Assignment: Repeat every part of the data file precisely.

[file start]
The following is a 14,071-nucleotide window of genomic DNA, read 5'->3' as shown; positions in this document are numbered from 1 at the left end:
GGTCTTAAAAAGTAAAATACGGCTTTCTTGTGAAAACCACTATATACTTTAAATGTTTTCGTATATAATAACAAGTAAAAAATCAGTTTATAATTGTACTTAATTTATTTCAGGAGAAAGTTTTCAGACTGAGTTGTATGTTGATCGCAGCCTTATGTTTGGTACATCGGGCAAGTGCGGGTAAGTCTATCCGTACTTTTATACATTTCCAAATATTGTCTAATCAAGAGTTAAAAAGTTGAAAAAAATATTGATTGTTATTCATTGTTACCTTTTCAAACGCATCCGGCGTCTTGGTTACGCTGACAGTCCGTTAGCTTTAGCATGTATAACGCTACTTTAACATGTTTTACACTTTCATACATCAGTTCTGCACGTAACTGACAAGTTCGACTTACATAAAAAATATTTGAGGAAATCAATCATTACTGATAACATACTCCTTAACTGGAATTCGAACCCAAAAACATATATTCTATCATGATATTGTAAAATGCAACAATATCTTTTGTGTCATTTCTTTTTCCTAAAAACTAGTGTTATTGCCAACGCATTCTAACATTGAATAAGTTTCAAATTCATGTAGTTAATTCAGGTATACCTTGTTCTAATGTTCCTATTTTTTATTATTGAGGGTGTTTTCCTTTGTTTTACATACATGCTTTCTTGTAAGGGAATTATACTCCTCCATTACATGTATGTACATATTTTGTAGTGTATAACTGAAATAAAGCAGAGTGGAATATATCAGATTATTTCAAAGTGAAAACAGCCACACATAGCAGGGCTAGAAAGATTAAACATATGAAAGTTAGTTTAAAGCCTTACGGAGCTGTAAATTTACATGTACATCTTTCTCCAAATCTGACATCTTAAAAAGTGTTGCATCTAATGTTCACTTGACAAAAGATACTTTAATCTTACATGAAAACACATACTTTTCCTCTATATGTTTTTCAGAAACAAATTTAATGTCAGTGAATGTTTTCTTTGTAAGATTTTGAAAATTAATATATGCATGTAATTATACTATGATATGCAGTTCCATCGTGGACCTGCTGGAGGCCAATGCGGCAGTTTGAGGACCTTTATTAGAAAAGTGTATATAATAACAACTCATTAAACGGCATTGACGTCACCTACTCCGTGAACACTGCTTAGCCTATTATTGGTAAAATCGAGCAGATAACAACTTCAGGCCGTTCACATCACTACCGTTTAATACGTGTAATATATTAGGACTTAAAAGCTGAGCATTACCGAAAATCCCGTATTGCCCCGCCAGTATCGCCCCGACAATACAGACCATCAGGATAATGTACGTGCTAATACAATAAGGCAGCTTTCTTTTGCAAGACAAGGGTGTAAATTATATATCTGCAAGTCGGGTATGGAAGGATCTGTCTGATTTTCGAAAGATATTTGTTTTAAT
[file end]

The following is a 14,071-nucleotide window of genomic DNA, read 5'->3' as shown; positions in this document are numbered from 1 at the left end:
GGTCTTAAAAAGTAAAATACGGCTTTCTTGTGAAAACCACTATATACTTTAAATGTTTTCGTATATAATAACAAGTAAAAAATCAGTTTATAATTGTACTTAATTTATTTCAGGAGAAAGTTTTCAGACTGAGTTGTATGTTGATCGCAGCCTTATGTTTGGTACATCGGGCAAGTGCGGGTAAGTCTATCCGTACTTTTATACATTTCCAAATATTGTCTAATCAAGAGTTAAAAAGTTGAAAAAAATATTGATTGTTATTCATTGTTACCTTTTCAAACGCATCCGGCGTCTTGGTTACGCTGACAGTCCGTTAGCTTTAGCATGTATAACGCTACTTTAACATGTTTTACACTTTCATACATCAGTTCTGCACGTAACTGACAAGTTCGACTTACATAAAAAATATTTGAGGAAATCAATCATTACTGATAACATACTCCTTAACTGGAATTCGAACCCAAAAACATATATTCTATCATGATATTGTAAAATGCAACAATATCTTTTGTGTCATTTCTTTTTCCTAAAAACTAGTGTTATTGCCAACGCATTCTAACATTGAATAAGTTTCAAATTCATGTAGTTAATTCAGGTATACCTTGTTCTAATGTTCCTATTTTTTATTATTGAGGGTGTTTTCCTTTGTTTTACATACATGCTTTCTTGTAAGGGAATTATACTCCTCCATTACATGTATGTACATATTTTGTAGTGTATAACTGAAATAAAGCAGAGTGGAATATATCAGATTATTTCAAAGTGAAAACAGCCACACATAGCAGGGCTAGAAAGATTAAACATATGAAAGTTAGTTTAAAGCCTTACGGAGCTGTAAATTTACATGTACATCTTTCTCCAAATCTGACATCTTAAAAAGTGTTGCATCTAATGTTCACTTGACAAAAGATACTTTAATCTTACATGAAAACACATACTTTTCCTCTATATGTTTTTCAGAAACAAATTTAATGTCAGTGAATGTTTTCTTTGTAAGATTTTGAAAATTAATATATGCATGTAATTATACTATGATATGCAGTTCCATCGTGGACCTGCTGGAGGCCAATGCGGCAGTTTGAGGACCTTTATTAGAAAAGTGTATATAATAACAACTCATTAAACGGCATTGACGTCACCTACTCCGTGAACACTGCTTAGCCTATTATTGGTAAAATCGAGCAGATAACAACTTCAGGCCGTTCACATCACTACCGTTTAATACGTGTAATATATTAGGACTTAAAAGCTGAGCATTACCGAAAATCCCGTATTGCCCCGCCAGTATCGCCCCGACAATACAGACCATCAGGATAATGTACGTGCTAATACAATAAGGCAGCTTTCTTTTGCAAGACAAGGGTGTAAATTATATATCTGCAAGTCGGGTATGGAAGGATCTGTCTGATTTTCGAAAGATATTTGTTTTAAT